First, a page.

Keir Starmer’s persona may not be the most lively, but that doesn’t seem to have turned off UK voters determined to end the Conservatives’ 14-year rule in Parliament.

The latest polls gave him a significant lead despite scant details on how he intends to deliver on the promise of sustainable growth and salvage Britain’s economy, still reeling under the effects of Brexit.

Starmer, 61, who opposed Brexit, conspicuously remained quiet on whether he would revisit the 2016 referendum to leave the EU throughout much of the election campaign, ultimately ruling out a return to the customs union and a single market.

“There are a lot of things he hasn’t mentioned that need addressing,” Dimitri Zenghelis, an economist and Brexit expert at the London School of Economics, told DW. “Its going to be a heck of a lot harder” for Starmer to grow the economy if the United Kingdom remains out of the European Union and its single market, he added.

The general sense is that Starmer refrained from discussing the impact of Brexit on the campaign trail to gain the votes of conservatives annoyed with the Tories over myriad crises. Long lines for basic health checks and high cost of living topped that list.

“After plunging the country into an economic crisis, the conservatives handed Starmer a Ming vase. All he had to do was carry it safely to the other side of the ice rink,” said Mike Galsworthy, chair of the European Movement UK, which campaigns for better ties with the EU.

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“That’s why he didn’t bring up Brexit,” he added, implying Starmer was already leading in ratings and didn’t want to raise an issue that could backfire and hurt his chances. However, Galsworthy believes that pressure from businesses, economists and those who voted against leaving the EU in 2016 may eventually persuade him to address the issue.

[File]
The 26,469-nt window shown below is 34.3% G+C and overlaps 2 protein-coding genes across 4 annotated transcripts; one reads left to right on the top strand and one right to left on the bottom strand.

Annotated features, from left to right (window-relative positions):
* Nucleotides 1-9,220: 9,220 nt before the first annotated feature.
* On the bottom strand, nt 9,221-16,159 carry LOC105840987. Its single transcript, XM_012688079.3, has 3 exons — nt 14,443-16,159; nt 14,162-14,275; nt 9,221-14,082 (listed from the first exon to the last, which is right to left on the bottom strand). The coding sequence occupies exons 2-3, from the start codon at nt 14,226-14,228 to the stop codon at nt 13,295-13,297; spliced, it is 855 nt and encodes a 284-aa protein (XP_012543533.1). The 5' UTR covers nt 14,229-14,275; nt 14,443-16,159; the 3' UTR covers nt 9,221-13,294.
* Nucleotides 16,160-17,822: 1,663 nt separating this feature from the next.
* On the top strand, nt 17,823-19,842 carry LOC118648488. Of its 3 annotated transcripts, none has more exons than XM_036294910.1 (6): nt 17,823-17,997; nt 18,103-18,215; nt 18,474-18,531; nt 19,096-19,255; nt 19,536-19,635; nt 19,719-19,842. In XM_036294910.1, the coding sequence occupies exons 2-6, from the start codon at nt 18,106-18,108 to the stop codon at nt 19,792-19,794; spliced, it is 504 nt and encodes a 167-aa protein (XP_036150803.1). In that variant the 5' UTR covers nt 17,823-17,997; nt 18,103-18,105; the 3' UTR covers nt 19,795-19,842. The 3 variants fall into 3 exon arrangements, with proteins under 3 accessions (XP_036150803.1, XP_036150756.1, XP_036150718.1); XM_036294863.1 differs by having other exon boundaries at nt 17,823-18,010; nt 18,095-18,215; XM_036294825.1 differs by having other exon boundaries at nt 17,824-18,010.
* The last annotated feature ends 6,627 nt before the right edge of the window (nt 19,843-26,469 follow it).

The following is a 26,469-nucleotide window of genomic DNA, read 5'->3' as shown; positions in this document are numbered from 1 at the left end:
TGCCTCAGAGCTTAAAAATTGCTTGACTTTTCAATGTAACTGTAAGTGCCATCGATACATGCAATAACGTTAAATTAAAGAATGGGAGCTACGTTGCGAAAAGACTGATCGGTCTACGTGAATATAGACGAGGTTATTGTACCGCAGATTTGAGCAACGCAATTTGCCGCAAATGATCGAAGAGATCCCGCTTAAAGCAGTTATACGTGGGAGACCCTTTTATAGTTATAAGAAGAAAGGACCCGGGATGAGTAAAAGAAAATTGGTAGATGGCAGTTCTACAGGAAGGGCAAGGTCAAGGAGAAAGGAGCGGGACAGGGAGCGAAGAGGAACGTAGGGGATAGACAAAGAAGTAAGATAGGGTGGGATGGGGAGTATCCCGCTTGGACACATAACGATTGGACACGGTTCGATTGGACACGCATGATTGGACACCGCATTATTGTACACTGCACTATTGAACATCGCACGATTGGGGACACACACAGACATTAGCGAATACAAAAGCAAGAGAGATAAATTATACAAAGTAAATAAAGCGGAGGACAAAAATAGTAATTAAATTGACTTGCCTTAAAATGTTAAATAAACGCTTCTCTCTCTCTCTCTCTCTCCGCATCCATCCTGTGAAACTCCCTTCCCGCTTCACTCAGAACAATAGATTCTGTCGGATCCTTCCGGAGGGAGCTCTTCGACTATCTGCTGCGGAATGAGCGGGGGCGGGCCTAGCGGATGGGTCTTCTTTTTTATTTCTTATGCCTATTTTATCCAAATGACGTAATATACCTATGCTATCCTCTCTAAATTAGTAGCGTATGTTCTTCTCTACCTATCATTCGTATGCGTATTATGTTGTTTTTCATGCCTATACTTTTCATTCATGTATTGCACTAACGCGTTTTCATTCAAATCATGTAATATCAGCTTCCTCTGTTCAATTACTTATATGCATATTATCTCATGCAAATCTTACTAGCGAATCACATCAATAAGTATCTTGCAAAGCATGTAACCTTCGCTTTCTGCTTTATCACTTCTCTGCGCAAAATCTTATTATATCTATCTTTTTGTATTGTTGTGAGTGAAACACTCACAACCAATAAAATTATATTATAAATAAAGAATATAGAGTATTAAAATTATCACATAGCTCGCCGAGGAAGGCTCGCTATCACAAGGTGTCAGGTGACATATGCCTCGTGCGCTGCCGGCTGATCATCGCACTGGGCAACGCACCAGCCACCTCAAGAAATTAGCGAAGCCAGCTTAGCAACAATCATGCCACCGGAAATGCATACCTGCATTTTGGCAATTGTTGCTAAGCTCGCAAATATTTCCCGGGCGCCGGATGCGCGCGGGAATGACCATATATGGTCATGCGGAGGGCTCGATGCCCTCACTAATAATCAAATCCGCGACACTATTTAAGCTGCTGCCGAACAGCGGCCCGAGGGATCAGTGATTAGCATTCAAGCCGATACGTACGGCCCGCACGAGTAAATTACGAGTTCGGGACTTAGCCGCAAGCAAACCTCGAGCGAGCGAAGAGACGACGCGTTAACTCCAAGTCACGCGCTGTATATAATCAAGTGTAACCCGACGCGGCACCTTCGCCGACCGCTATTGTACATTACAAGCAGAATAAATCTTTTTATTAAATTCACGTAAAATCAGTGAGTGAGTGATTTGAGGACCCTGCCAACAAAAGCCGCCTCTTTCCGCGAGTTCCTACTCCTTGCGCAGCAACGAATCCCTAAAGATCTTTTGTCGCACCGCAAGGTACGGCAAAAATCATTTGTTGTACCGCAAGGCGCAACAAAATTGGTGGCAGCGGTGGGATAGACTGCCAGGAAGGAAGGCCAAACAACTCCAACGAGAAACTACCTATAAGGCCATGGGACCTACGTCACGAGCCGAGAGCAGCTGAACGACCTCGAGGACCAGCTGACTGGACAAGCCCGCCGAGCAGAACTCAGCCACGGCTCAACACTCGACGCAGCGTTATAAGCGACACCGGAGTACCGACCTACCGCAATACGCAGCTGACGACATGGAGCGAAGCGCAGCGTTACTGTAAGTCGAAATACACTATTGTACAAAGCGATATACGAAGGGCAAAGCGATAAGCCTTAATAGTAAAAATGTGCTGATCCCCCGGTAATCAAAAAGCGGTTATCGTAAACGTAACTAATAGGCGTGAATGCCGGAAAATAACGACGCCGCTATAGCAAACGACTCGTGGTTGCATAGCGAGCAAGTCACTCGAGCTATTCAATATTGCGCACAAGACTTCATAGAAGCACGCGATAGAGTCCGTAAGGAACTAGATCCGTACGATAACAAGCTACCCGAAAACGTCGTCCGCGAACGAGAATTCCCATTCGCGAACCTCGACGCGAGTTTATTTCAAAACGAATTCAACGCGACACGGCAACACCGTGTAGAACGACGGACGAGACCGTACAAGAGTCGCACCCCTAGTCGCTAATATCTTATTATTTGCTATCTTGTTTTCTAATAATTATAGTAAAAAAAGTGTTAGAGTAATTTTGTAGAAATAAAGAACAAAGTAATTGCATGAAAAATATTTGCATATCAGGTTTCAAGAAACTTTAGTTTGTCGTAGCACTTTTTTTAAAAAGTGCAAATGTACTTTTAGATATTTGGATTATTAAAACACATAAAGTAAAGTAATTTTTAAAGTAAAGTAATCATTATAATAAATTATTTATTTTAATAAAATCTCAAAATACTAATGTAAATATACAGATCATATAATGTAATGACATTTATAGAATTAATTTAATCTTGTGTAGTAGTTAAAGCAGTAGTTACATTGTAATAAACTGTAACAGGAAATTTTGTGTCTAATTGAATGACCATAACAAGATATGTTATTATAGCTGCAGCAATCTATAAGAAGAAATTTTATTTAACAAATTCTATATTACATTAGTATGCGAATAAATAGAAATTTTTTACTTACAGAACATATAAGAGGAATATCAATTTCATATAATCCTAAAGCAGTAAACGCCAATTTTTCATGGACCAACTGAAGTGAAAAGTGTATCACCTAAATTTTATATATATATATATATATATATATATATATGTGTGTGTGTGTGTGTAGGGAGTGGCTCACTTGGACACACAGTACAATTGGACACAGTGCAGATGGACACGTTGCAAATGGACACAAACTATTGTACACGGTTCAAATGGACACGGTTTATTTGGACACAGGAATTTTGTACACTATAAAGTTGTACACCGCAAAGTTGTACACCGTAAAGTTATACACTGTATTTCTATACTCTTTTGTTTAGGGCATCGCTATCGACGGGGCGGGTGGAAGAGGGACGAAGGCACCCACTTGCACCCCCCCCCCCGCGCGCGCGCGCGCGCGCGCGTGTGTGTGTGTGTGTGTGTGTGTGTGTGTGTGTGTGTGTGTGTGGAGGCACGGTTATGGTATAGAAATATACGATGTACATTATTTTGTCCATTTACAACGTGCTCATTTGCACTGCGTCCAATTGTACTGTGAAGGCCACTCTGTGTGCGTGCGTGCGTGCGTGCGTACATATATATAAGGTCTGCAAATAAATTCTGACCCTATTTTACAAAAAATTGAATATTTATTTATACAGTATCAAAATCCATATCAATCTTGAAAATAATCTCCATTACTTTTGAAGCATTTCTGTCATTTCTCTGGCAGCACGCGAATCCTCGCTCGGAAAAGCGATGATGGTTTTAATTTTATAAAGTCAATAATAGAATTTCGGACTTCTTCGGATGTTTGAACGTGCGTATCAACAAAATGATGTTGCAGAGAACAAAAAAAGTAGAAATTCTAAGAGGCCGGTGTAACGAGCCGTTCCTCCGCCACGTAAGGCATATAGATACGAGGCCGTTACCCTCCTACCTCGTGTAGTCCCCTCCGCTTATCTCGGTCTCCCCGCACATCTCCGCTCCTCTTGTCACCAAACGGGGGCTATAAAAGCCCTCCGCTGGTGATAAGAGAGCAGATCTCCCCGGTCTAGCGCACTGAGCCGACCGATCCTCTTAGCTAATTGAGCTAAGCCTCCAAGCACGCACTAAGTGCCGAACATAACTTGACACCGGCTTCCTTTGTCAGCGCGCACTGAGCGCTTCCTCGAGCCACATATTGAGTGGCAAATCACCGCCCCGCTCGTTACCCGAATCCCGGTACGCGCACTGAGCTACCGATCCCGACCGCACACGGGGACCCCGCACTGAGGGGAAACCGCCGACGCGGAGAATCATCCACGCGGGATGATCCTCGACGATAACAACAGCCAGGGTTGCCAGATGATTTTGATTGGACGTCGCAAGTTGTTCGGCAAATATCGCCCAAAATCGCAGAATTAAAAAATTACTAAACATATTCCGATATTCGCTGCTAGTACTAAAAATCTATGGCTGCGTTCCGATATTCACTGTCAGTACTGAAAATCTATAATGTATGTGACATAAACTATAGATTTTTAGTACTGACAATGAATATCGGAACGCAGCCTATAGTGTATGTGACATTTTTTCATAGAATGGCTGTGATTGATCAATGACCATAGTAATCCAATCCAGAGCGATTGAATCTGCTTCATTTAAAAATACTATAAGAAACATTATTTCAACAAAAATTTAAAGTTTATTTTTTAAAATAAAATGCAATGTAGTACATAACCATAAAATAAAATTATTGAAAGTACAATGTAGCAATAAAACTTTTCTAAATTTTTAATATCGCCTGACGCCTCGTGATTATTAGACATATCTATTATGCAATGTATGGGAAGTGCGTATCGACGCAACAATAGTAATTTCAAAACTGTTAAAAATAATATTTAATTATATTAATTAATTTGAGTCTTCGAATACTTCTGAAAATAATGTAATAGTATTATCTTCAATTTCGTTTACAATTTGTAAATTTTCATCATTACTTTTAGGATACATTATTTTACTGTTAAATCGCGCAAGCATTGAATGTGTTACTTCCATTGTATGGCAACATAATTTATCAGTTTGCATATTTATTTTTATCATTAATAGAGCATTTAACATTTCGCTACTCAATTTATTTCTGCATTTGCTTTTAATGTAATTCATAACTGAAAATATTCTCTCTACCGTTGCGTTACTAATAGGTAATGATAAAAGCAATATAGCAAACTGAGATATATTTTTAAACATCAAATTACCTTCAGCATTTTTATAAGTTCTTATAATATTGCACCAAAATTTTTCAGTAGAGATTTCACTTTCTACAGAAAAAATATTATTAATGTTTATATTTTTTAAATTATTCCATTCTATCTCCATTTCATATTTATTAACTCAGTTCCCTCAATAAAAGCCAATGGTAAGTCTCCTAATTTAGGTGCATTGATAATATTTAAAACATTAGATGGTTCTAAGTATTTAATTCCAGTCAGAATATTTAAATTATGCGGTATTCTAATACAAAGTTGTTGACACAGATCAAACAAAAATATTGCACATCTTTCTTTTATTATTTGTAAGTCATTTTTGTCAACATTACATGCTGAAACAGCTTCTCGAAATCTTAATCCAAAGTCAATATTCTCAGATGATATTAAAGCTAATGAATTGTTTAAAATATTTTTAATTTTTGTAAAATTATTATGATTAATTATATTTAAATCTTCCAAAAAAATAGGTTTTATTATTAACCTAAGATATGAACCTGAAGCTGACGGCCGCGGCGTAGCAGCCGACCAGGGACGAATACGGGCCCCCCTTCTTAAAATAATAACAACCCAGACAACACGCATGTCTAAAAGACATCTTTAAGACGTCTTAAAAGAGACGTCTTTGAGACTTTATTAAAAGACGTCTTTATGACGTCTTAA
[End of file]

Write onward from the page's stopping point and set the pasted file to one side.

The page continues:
“Labor may have set red lines,” Galsworthy said in reference to an explicit refusal to rejoin the single market, “but these lines will come under pressure from various groups as people ask for answers and a higher standard of life.”

Will Starmer come under pressure to reconsider Brexit?

Many believe realignment with the EU is imperative for Britain to improve its economy.

While there are various estimates of the extent of damage caused by Brexit, there is no dispute that it increased paperwork and costs for British businesses, and decreased trade between the UK and its biggest trading partner.

According to Britain’s National Institute of Economic and Social Research, since Brexit, the size of the British economy has reduced by 2-3%, and the impact is expected to rise to 5-6% by 2035.

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A Cambridge Econometrics study commissioned by London Mayor Sadiq Khan, also a Labor politician, found that by 2035, Brexit will have reduced investment in the UK by a third, resulting in 3 million fewer jobs.

According to accountancy firm Menzies, one in five British businesses want the new government to return to the single market. The British Chambers of Commerce claimed that two-thirds of British firms that traded with the EU last year found the processes cumbersome, and almost half disagreed that the Brexit deal had helped them grow. On the contrary, 41% said the deal made it difficult to buy and sell goods with EU member countries.

“Leaving the EU has made it more expensive and bureaucratic to sell our goods and services across the Channel,” Shevaun Haviland, director general of the British Chambers of Commerce, said at the annual conference of the lobbying group which represents thousands of British businesses. “We must stop walking on eggshells and start saying it how it is.”